Brandon Belt last played for the Giants in a 3-1 win over the Dodgers on May 9, after which San Francisco had a two-game lead in the National League West. While recovering from a broken left thumb, Belt has since watched that lead swell to 91/2 games June 8 – and then vanish completely as the Giants went 10-16 in June and fell into second place Monday night when Los Angeles beat Cleveland 1-0.
Seeing the Giants’ recent struggles, particularly on offense, Belt said he is itching to get back to contributing at the major-league level.
“I think Angel (Pagan) would say the same thing. We both want to get back out there, because we know when we have a healthy team and a full team, we have a very good team,” Belt said.
“But,” he added, “I wanted to get back out there when they were playing well, because it looked like they were having so much fun. I’d really just like to get back out there.”
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The first baseman is getting closer, playing his fifth minor-league rehab game Monday night against the River Cats at Raley Field. In the first four, two at Class-A San Jose and two at Triple-A Fresno, Belt posted encouraging numbers at the plate, going 7 for 14 with two home runs, two doubles and three RBIs.
In his first at-bat Monday for Fresno, Belt hit a 1-2 pitch from right-hander Dan Straily for a homer into the visiting bullpen in right-center. Still, Belt said before the game he had not talked with the Giants about possibly returning before his original target date of Friday, when they begin a three-game series in San Diego.
“My timing’s just a tad bit off still; I’d like to get that just a little bit better,” Belt said. “If they brought me up today, I feel like I would be OK up there. But it’s the big leagues, and I want to be better than OK.”
Giants manager Bruce Bochy also stressed last week the fine line between wanting to get Belt back in the lineup and making sure he’s ready. Belt was batting .264 with nine home runs in 129 at-bats at the time of his injury, suffered when he was hit by a pitch from Dodgers left-hander Paul Maholm.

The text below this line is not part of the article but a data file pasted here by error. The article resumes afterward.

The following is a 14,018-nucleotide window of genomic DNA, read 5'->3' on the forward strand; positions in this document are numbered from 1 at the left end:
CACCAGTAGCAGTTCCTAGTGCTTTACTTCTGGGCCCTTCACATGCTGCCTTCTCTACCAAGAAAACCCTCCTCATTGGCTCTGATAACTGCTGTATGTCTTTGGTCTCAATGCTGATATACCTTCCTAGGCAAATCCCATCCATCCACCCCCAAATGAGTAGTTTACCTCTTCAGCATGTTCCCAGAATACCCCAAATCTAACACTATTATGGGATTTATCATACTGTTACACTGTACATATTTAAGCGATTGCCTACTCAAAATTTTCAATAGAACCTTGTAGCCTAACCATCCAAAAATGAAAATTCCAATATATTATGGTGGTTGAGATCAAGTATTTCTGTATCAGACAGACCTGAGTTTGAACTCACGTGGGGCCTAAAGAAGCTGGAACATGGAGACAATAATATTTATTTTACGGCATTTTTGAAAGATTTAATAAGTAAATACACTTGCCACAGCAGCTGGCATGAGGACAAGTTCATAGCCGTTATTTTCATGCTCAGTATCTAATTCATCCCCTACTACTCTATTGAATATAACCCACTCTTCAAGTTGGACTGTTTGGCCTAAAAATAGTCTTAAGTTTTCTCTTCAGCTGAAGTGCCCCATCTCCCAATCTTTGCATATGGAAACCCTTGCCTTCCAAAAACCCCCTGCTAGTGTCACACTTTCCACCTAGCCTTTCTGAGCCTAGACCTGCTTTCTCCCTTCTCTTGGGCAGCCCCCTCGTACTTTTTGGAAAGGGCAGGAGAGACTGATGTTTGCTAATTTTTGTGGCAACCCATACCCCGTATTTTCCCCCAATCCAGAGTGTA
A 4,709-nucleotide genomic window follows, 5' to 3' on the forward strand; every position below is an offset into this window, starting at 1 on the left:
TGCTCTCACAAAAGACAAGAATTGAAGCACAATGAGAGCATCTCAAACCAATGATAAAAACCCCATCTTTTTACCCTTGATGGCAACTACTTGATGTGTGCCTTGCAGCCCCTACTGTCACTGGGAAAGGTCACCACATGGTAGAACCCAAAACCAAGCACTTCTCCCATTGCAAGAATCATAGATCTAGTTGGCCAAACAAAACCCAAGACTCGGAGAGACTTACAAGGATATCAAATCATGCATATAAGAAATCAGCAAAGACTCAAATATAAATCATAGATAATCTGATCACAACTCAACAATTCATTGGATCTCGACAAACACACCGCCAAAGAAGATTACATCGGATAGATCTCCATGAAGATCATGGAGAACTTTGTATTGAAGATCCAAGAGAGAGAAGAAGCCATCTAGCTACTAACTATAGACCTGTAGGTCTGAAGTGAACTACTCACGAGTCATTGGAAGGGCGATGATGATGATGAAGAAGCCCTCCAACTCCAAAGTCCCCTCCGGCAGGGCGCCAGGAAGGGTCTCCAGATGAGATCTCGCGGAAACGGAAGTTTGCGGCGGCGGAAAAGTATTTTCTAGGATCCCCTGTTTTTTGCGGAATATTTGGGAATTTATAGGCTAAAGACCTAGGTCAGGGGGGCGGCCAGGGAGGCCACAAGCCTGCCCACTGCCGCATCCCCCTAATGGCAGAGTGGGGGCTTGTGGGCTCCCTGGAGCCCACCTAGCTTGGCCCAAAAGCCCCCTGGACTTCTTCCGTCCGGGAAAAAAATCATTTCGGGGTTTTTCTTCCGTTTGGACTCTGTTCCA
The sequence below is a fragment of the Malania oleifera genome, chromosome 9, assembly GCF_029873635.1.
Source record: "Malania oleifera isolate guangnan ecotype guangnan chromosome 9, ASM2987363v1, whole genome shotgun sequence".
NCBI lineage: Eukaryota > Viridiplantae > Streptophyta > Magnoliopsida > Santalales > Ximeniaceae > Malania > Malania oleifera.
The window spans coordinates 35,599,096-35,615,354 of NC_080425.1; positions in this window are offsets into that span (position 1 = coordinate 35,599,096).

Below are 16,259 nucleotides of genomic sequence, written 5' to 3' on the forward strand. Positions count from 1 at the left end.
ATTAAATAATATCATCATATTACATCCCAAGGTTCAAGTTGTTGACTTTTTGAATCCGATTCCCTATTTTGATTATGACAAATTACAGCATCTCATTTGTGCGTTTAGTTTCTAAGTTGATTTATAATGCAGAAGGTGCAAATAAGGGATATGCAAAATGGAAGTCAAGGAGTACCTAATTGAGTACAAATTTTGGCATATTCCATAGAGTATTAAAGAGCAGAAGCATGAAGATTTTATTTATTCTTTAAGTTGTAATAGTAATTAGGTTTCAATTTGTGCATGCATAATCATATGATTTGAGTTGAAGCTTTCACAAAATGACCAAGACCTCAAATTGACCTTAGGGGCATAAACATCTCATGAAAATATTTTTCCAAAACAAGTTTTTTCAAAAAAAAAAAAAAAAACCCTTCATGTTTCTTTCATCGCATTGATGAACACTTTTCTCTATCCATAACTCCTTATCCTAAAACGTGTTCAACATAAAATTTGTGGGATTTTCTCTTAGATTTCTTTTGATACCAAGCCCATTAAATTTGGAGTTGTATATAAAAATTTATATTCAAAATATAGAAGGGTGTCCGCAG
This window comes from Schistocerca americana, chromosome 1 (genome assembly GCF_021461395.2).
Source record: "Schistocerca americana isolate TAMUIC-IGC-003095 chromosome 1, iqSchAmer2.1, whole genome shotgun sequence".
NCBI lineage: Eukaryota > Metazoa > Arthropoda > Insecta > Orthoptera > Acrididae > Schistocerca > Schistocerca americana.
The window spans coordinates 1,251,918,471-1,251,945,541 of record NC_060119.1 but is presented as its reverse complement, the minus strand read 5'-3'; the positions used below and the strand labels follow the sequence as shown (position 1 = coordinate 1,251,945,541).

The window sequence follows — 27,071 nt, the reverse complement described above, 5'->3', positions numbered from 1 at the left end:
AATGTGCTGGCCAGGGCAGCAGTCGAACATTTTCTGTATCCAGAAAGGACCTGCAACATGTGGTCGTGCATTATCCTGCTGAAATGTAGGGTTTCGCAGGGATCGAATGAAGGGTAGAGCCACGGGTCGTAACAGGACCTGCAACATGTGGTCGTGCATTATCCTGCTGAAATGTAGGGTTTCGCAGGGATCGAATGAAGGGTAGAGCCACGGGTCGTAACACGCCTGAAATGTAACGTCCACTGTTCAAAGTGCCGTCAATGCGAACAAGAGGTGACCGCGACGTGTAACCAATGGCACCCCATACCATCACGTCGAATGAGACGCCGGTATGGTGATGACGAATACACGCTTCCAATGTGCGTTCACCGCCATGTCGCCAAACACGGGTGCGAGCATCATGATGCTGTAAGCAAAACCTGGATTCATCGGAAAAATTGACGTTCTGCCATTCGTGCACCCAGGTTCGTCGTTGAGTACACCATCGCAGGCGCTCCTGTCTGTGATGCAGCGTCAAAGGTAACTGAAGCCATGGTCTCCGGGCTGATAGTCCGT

Belt said he’s “actually seeing the ball all right” since beginning rehab games, and that as his numbers indicate, “When I’m hitting balls, I’m hitting them solid.”
“I’m squaring them up, and that’s what I wanted when I came back,” Belt said. “I want to stay inside the strike zone and get something I can hit hard, and if I can do that I know I’m pretty close to being ready.”
Defense was also going to be an important box for Belt to check as he rebuilds strength in his throwing hand and shoulder. He made his second start in the field Monday and said of his hand: “Everything feels pretty good.”
“It doesn’t bother me, doesn’t hurt, I’m able to grip the ball just fine,” he said. “I don’t have to think about it or anything – it just comes naturally.”
When Belt returns, he’ll carry newly acquired status as a folk hero. Belt made headlines last Friday when he hit a home run in San Jose – after reportedly promising a 12-year-old cancer survivor before the game that he’d do so. He said Monday that’s how it happened, “for the most part.”
“I was talking to this girl and said, ‘I’m going to try to hit you a home run tonight,’ ” Belt said. “And then I was like, man, maybe I’m being a little too greedy here. So then I said, ‘Maybe a single will do.’
“But I ended up hitting a home run anyway. And I was super excited I could do that for her, because she seemed to love it.”
Belt reportedly later signed the ball for Lyndsey Dworkin, and is arranging for Dworkin and her family to attend an upcoming Giants game. The story has spawned comparisons of Belt to Babe Ruth, which Belt reacted to Monday with a modest grin.
“I’m definitely no Babe Ruth. I’m not a person that can get up there and say, ‘I’m going to hit a home run tonight and do it,’ ” Belt said. “But it seems like she was my good-luck charm. And I told her that.”